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J Neurosci. 2007 Mar 14;27(11):2896-907.

Missorting of tau in neurons causes degeneration of synapses that can be rescued by the kinase MARK2/Par-1.

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1
Max-Planck-Unit for Structural Molecular Biology, 22607 Hamburg, Germany.

Abstract

Early hallmarks of Alzheimer's disease include the loss of synapses, which precedes the loss of neurons and the pathological phosphorylation and aggregation of tau protein. Mitochondrial dysfunction has been suggested as a reason, but evidence on the role of tau was lacking. Here, we show that transfection of tau in mature hippocampal neurons leads to an improper distribution of tau into the somatodendritic compartment with concomitant degeneration of synapses, as seen by the disappearance of spines and of presynaptic and postsynaptic markers. This is accompanied by transport inhibition of vesicles and organelles, concomitant with an increase and bundling of microtubules. Mitochondria degenerate, thus causing ATP levels to decrease. The tau-induced synaptic decay can be relieved by the activation of the kinase MARK2 (microtubule-associated protein/microtubule affinity regulating kinase 2)/Par-1 (protease-activated receptor 1), which can remove tau from the microtubule tracks and reverses the transport block. This leads to the rescue of dendritic spines, synapses, mitochondrial transport and ATP levels.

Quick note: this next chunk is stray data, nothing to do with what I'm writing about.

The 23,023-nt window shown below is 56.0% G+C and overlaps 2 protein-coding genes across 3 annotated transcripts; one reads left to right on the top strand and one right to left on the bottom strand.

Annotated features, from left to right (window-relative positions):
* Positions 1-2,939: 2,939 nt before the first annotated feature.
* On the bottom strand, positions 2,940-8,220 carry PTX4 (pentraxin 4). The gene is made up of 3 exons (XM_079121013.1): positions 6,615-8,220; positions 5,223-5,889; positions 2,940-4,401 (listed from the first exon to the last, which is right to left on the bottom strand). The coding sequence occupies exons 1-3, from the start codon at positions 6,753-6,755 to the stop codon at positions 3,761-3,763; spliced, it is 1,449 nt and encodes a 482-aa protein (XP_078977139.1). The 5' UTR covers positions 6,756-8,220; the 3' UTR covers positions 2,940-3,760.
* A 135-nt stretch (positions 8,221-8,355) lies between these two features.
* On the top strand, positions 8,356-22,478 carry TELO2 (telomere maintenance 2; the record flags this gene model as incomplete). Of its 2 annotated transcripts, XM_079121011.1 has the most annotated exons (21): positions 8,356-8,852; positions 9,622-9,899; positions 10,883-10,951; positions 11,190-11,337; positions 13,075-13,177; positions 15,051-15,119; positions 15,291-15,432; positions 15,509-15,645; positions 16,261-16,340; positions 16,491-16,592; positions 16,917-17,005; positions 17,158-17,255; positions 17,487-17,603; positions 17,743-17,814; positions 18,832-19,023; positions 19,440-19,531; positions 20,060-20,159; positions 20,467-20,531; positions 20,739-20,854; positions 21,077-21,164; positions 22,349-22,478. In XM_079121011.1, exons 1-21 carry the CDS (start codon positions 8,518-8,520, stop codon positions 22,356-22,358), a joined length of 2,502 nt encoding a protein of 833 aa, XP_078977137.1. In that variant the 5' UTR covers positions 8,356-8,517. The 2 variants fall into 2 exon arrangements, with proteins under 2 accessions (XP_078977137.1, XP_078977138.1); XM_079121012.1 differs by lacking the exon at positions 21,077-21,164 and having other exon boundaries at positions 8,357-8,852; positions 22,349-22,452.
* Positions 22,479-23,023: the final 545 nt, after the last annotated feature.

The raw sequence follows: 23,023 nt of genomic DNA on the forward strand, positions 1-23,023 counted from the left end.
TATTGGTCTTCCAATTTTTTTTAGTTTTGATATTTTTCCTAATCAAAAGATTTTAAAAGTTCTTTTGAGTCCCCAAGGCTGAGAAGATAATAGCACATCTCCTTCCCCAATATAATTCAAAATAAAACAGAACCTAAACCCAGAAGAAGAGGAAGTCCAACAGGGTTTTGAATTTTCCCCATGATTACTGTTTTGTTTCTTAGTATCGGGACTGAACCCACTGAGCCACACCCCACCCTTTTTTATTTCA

PMID:
17360912
DOI:
10.1523/JNEUROSCI.4674-06.2007
[Indexed for MEDLINE]
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